somatropin (recombinant) (soe-ma-troe-pin)
Pharmacologic: growth hormones
Growth failure in children due to deficiency of growth hormone. Growth failure in children with idiopathic short stature (non–growth hormone–deficient short stature). Short stature associated with Turner's syndrome. SHOX (short stature homeobox-containing gene) deficiency. Growth hormone deficiency in adults as a result of pituitary disease, hypothalamic disease, surgery, radiation or trauma.
Produce growth (skeletal and cellular). Metabolic actions include Increased protein synthesis, Increased carbohydrate metabolism, Lipid mobilization, Retention of sodium, phosphorus, and potassium. Somatropin has the same amino acid sequence as naturally occurring growth hormone and is produced by recombinant DNA techniques. Growth hormone enhances GI tract mucosal transport of water, electrolytes, and nutrients. Therapeutic Effects: Increased skeletal growth in children with growth hormone deficiency. Replacement of somatropin in deficient adults. Increased bone density in adult growth hormone–deficient patients.
Adverse Reactions/Side Effects
CV: edema of the hands and feet. Endo: hyperglycemia, hypothyroidism, insulin resistance. Local: pain at injection site, local lipoatrophy, or lipodystrophy with SC use. MS: arthralgia.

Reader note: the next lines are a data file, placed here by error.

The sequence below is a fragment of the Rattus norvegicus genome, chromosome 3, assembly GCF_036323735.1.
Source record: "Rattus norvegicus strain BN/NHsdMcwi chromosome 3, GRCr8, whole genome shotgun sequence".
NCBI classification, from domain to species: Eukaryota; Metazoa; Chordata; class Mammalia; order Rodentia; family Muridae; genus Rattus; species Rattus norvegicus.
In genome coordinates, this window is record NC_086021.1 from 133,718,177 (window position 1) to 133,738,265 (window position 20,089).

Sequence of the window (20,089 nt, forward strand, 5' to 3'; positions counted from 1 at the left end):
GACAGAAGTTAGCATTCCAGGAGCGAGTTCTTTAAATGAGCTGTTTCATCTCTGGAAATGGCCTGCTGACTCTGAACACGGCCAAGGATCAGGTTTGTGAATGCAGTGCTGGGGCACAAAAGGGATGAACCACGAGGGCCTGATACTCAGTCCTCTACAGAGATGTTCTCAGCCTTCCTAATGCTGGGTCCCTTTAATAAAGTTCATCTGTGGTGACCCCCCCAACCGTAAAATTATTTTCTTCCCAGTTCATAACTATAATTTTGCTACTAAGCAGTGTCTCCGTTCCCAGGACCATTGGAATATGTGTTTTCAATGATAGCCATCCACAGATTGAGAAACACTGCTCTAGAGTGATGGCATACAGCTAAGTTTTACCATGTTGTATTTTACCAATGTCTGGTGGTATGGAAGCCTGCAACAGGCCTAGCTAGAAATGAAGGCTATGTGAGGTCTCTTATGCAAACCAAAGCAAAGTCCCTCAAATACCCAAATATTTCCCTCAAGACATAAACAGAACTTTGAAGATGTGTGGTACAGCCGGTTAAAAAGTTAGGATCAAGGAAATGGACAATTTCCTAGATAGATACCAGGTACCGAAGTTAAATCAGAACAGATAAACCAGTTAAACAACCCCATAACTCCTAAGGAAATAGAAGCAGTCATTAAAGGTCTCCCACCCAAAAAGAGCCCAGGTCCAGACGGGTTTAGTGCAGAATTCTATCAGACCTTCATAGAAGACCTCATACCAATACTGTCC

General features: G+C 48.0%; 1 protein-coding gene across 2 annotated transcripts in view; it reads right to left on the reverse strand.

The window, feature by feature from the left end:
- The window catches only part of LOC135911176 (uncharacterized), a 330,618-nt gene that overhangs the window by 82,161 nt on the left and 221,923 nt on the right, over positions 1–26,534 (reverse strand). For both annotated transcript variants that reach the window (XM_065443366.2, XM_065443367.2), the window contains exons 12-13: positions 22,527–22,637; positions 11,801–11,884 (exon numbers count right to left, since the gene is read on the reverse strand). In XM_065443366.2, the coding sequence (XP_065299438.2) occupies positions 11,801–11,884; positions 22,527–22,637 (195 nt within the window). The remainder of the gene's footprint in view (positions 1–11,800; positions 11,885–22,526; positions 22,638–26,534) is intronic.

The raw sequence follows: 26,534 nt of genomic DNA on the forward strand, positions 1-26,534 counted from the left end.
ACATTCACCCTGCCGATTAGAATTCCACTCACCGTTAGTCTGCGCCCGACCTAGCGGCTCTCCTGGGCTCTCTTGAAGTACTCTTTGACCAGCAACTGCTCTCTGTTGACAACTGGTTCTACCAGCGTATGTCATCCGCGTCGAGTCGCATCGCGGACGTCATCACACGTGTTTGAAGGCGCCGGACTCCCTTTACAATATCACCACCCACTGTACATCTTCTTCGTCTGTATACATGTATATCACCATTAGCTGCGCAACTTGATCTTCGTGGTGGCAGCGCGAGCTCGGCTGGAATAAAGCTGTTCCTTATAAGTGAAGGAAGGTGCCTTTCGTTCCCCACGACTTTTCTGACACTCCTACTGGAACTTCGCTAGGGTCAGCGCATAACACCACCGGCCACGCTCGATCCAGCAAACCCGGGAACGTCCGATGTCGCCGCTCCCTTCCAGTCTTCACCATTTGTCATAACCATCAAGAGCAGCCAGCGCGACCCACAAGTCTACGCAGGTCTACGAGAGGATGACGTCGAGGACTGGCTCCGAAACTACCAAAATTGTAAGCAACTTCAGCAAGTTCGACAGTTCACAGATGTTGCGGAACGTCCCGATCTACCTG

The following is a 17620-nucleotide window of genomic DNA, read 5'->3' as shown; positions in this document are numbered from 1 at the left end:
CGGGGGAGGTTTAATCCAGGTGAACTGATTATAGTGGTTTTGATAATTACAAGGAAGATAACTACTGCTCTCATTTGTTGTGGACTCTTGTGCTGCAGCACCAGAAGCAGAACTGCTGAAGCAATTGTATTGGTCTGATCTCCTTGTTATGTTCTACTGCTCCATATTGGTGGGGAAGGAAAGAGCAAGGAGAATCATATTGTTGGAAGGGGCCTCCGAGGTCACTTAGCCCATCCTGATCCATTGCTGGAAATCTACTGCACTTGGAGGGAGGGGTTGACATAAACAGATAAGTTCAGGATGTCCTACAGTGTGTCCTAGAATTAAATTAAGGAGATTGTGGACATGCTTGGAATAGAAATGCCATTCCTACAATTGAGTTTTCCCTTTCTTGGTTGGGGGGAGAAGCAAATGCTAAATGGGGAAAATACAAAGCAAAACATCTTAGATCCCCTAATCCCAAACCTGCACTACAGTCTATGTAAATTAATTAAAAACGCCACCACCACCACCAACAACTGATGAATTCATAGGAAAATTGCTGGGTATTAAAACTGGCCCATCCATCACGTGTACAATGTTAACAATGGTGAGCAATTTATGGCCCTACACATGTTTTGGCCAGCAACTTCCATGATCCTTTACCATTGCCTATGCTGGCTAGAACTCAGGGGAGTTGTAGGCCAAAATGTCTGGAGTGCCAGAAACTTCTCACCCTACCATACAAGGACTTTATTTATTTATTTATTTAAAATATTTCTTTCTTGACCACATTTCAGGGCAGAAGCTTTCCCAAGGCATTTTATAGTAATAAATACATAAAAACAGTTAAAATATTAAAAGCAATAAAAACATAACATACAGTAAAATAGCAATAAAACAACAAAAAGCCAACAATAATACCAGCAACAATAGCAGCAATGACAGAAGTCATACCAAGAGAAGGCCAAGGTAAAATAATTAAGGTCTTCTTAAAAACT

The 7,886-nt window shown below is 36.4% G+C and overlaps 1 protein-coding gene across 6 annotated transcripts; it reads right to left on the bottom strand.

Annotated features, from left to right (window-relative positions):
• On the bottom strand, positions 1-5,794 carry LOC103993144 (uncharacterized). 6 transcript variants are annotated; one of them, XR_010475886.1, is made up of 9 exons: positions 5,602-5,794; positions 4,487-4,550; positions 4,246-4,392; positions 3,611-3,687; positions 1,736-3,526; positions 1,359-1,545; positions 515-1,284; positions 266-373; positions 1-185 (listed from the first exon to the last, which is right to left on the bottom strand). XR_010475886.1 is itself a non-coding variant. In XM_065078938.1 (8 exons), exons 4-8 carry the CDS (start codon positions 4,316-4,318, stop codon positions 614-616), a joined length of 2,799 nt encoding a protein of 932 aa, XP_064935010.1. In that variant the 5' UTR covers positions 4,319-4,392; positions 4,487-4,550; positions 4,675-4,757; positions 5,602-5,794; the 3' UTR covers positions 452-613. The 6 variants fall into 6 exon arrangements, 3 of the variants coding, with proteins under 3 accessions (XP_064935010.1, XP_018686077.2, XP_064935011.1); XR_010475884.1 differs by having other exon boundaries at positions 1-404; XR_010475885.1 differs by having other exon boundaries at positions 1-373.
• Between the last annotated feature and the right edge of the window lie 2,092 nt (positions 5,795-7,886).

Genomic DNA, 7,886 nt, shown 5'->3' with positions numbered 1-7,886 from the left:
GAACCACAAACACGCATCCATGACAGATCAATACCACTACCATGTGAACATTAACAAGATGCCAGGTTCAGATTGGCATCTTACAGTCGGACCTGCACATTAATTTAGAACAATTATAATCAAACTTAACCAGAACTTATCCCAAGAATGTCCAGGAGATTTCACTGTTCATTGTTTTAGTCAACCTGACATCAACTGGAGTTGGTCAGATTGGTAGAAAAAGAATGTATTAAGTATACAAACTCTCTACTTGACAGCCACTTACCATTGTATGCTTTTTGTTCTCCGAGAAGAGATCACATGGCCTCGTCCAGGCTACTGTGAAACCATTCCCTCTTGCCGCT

PHYSICAL THERAPY IMPLICATIONS
Examination and Evaluation
Periodically assess height and weight in children to help document the effects of drug therapy.
Assess edema in the hands and feet using girth measurements, volume displacement, and measurement of pitting edema (See Appendix N). Report increased swelling, especially if ROM and function are compromised.
Assess any joint pain to rule out musculoskeletal pathology; that is, try to determine if pain is drug-induced rather than caused by anatomic or biomechanical problems.
Be alert for signs of hyperglycemia and insulin resistance, including confusion, drowsiness, flushed/dry skin, fruit-like breath odor, rapid/deep breathing, polyuria, loss of appetite, and unusual thirst. Patients with diabetes mellitus should check blood glucose levels frequently.
Monitor any decrease in metabolism that might indicate hypothyroidism. Common signs include bradycardia, lethargy, cold intolerance, weight gain, and muscle weakness. Report these signs to the physician.
Monitor subcutaneous injection site for bruising or decreased local fat accumulation (lipoatrophy, lipodystrophy). Report prolonged or excessive injection site reactions to the physician.
Design and implement therapeutic exercise programs to capitalize on growth hormone effects and increase muscle strength and bone mineral density in children and adults.
Do not apply physical agents (heat, cold, electrotherapeutic modalities) or massage over the injection site; these interventions can alter drug absorption from subcutaneous tissues.
Advise patient and family/caregivers to adhere to recommended dosing schedule. Emphasize that growth hormones must not be used to increase athletic performance, and that administration to people without growth hormone deficiency or after epiphyseal closure may result in acromegaly (coarsening of facial features; enlarged hands, feet, and internal organs; increased blood glucose; hypertension).